Ask Mr. Green: Which Green Labels Can I Trust?
Hypothetically, you walk into a store and there are four of the same type of product. One is 100% natural, one is 100% sustainably sourced, one 100% biodegradable, and one 100% chemical free. What is the best product to buy? Does it matter? Are some labels better than others?
—Angela, in Ventura, California
You’re opening a big can of ugly green worms here, because so many products have such a complicated history, and green marketing claims have multiplied with blinding speed. All those 100% claims are darn squirrely, because they can be 100% of very little or nothing, and whether they’re 100% natural, sustainably sourced, biodegradable, or chemical-free depends on how you define the terms. "Biodegradable" is probably the most useless and irrelevant description, for the simple reason that not all things biodegrade equally in different settings, plus biodegradable plastics can contaminate other recycled plastics, rendering them useless. On top of this, biodegrading is not necessarily a good thing, because it can release carbon dioxide and methane.
"Natural" is the most deceptive of the terms. For example, I’m looking at a package from Trader Joe’s, which says “Natural Pork* Boneless Loin Chops. The big asterisk leads us to tiny print below that whispers “Minimally processed, no artificial ingredients.” Well duh. Most pork chops are minimally processed and don’t contain artificial ingredients. But the pigs themselves could well have been raised in polluting factories, fed chemically farmed grain, and shot up with antibiotics. (By the way, you can petition this company to stop carrying such meat, and also petition your congressional reps to enact a ban on unnecessary use of antibiotics on livestock at Food and Water Watch’s site.)
The number of products falsely trumpeting their environmental virtue grew almost 75 percent, from 2,739 to 4,744 from 2009 to 2010 alone, according to the venerable Underwriters Laboratories. The scope of deception was so stupendous that UL resorted to theological language to characterize it, by defining the “Seven Sins of Greenwashing,” and proceeding to note that only 4.5 percent of the “green” products were “sin-free.” I suppose the good news is that this was an improvement from the previous survey, when UL found a mere 2 percent blameless. So your can of worms might even be half full instead of half empty, since business is waking up to the concerns of environmentalists.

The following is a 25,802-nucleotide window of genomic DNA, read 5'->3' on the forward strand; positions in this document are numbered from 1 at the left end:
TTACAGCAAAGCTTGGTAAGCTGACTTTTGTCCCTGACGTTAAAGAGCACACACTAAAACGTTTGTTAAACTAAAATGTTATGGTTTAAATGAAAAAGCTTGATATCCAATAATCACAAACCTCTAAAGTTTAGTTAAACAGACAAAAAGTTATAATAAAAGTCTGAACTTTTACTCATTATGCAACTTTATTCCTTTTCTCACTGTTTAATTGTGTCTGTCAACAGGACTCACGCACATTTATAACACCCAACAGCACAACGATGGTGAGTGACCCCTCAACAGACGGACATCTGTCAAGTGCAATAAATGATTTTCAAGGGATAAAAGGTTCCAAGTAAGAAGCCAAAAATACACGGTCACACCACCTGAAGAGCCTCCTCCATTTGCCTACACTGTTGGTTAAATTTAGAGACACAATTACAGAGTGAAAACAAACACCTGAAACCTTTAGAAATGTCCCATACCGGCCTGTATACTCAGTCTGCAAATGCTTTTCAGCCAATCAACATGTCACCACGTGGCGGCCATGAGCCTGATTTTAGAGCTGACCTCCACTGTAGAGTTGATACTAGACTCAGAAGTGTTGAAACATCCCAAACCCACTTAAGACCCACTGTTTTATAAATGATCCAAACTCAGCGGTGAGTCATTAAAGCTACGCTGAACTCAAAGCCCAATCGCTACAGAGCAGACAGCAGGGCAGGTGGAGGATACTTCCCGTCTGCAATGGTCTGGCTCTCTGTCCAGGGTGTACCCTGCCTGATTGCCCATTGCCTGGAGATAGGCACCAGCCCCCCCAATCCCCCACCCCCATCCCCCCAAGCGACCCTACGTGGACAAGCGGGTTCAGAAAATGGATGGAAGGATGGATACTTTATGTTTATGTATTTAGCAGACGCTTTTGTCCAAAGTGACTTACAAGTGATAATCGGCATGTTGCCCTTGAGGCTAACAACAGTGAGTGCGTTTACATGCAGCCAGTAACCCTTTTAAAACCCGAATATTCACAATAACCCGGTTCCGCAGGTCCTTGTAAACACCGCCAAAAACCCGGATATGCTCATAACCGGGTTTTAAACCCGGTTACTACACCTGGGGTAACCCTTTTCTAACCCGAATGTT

But the problem of “greenwashing” remains huge and confusing. The Federal Trade Commission has released a summary of new guidelines to help sort out legitimate claims from greenwash. If you really want to geek out, you can view the entire 36-page set of guidelines. The FTC’s basic rule is that “Marketers should not make broad, unqualified general environmental benefit claims like ‘green’ or ‘eco-friendly,’ ” when they present no specific evidence to back up the claim. When they say “free-of,” for example, it’s considered deceptive marketing if the product never had the substance in the first place, e.g., when a potato chip package blurts out “cholesterol-free.” I find it amazing that while the FTC lists numerous examples of bogus claims, it is silent on the use of the aforementioned term “natural.”
What consumers really need is a reliable certification, like the USDA’s organic seal, which tells you clearly at a glance the product’s solid main virtue. Instead, we’re stuck with hundreds of different seals. Out of this admittedly colorful splash of marketing, only 24 certifiers have been deemed reliable by Underwriters Laboratories. Another good tool to sort out green claims is Consumer Reports’ eco-labels site.
If you think a product is violating the guidelines, you can file a complaint with the FTC. Your tax dollars at work. If enough of us squawk, we may even begin to gain more clarity on this mind-bogglingly baffling issue. —Bob Schildgen
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